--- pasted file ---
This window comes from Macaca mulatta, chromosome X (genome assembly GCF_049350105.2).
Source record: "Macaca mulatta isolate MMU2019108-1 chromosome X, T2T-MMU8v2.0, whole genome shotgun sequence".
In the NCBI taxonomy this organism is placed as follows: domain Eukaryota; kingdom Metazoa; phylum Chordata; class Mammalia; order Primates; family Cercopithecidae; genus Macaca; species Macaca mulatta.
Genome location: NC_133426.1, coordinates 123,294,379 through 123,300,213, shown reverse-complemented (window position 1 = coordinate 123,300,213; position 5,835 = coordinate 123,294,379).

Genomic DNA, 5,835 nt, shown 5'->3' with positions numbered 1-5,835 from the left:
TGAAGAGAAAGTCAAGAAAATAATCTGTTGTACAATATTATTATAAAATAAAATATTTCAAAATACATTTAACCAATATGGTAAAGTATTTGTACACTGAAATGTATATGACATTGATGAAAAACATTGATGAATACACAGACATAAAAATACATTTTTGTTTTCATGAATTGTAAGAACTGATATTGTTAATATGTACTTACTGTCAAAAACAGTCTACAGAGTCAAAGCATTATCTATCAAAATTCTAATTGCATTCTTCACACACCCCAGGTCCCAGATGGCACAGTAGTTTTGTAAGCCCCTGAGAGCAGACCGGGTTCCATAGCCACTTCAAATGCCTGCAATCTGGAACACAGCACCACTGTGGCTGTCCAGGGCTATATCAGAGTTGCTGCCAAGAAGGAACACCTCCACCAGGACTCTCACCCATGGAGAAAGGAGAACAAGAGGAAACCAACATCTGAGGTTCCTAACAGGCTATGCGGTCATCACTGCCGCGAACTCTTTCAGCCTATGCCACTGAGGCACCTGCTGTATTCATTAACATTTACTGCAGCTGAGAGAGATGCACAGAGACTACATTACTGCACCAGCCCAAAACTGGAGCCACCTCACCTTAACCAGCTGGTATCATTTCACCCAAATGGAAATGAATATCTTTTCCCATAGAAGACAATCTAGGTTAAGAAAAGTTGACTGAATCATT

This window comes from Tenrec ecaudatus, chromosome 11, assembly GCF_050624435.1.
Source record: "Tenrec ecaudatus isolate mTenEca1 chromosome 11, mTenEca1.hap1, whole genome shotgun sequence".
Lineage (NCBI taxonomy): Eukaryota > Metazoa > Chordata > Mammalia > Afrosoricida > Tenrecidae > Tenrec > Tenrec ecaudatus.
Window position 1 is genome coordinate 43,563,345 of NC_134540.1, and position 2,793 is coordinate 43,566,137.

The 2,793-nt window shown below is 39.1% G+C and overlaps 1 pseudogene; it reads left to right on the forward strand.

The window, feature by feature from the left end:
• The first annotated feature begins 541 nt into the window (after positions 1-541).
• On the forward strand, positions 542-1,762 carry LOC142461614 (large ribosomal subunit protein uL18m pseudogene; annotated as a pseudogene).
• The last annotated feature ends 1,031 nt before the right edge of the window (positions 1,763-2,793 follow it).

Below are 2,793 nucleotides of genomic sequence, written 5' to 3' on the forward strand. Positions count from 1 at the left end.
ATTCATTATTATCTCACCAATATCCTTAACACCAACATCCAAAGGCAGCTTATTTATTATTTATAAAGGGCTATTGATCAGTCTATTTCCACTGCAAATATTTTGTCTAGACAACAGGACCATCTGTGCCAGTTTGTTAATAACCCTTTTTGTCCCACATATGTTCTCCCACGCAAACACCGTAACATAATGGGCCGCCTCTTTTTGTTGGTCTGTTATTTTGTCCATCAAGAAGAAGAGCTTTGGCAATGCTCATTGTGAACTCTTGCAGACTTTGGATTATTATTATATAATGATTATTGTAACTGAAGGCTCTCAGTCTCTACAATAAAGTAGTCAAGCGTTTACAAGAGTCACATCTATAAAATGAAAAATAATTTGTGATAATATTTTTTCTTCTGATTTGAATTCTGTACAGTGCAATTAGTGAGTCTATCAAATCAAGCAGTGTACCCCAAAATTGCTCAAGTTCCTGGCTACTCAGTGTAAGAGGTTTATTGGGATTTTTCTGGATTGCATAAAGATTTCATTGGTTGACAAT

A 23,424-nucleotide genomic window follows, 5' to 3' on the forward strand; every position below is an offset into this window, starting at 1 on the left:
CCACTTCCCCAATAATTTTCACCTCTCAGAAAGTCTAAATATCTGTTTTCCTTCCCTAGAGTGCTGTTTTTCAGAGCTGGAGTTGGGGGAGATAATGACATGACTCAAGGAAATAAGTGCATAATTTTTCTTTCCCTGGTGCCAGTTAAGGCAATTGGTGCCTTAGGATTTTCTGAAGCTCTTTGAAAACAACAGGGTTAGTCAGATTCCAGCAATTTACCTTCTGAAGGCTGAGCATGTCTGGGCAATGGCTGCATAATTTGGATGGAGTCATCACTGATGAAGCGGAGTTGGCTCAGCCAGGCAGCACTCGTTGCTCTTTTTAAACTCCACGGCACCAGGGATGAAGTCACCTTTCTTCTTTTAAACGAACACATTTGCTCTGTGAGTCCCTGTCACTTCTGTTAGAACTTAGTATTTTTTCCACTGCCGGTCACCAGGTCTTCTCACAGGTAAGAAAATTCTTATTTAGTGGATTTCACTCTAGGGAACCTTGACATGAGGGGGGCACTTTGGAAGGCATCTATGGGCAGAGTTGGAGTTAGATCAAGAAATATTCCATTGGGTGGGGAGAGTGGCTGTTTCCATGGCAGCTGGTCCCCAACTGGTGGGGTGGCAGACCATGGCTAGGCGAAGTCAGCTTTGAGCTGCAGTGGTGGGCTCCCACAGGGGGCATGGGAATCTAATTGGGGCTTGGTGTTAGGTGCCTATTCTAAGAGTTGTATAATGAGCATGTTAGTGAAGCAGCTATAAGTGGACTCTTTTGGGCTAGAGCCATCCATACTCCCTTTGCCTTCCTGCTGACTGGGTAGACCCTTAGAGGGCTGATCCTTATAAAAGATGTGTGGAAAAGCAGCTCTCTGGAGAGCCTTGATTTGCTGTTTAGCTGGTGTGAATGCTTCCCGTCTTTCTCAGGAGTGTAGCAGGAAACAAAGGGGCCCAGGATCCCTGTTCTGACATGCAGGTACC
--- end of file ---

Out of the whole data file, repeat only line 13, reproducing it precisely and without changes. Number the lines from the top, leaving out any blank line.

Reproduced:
• The first annotated feature begins 541 nt into the window (after positions 1-541).